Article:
Got questions about real estate buying and selling? First-time buyer needing some answers? Seller wanting to know more about today's market?
Call or email me with your questions. If I don't know the answer, I'll get it from an authoritative source. We'll learn together. Phone me at: 229-924-3089 or 229-939-2756; email: firstname.lastname@example.org.
Q: I want to buy my first house. How do I get started?
A: Unless you intend to pay cash (your own money), talk to a mortgage loan person at a bank or other lender and get pre-approved for a loan. This is your first step, and it will tell you your price range. With your pre-approval letter in hand, contact a Realtor and look at some properties in your price range. Your pre-approval letter will give you an advantage with a seller if you make an offer to buy a property.
Q: How can I tell if the real estate agent is working for me or the seller?
A: Ask. Seriously, it's important to know which party the agent is representing. If you want an agent to represent you, you and the agent need to enter into an agency agreement. Without that written agreement, the agent will either be working for the seller or for neither party. If you want the agent to be on your side, make sure of your relationship up front.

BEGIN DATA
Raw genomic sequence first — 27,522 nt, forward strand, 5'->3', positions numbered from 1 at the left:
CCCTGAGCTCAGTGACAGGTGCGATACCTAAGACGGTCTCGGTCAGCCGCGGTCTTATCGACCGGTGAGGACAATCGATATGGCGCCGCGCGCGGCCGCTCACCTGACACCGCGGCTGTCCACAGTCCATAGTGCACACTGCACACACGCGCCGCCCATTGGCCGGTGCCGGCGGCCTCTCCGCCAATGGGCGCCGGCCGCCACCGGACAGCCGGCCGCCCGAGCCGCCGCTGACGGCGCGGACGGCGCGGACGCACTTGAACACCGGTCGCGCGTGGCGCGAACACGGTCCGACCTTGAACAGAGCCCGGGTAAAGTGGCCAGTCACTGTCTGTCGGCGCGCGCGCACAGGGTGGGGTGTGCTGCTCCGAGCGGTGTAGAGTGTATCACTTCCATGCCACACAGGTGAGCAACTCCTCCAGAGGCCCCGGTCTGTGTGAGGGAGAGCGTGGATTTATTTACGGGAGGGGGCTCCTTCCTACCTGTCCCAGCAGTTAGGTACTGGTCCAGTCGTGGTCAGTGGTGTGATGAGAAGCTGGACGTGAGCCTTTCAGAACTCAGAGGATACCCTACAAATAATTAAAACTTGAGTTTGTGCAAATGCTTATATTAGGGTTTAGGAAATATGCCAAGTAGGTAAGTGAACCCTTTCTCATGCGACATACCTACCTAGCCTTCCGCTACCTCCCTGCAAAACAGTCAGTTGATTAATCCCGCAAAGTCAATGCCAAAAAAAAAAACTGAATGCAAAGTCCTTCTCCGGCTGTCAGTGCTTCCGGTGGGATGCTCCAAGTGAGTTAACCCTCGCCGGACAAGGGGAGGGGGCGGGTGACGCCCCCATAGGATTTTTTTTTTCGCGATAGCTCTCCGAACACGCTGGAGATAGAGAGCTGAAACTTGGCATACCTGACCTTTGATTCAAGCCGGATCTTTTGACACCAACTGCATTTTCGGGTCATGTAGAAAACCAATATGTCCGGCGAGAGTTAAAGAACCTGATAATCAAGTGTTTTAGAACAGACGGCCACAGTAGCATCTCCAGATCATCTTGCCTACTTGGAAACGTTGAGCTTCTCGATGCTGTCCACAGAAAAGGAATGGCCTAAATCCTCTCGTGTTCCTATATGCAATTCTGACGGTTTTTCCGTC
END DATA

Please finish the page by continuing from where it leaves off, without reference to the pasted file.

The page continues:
Q: What is earnest money, and what happens to it?
A: Earnest money is a deposit the buyer puts up when he or she makes an offer to buy real estate. It has been called "good faith money." It helps to ensure the seller that you, the buyer, are sincere and really intend to buy the property as promised. Once you and the seller have a signed contract, the seller in effect takes the property off the market while your mortgage loan application is being processed. If you are turned down for the loan, you are entitled to get your earnest money back. But if you are able to obtain the loan and then renege on the contract, the seller probably will be entitled to your earnest money. If all goes well, you will get your earnest money back when you close the deal. You will see it as a credit applied toward the purchase price on your settlement statement. The closing attorney will point it out to you.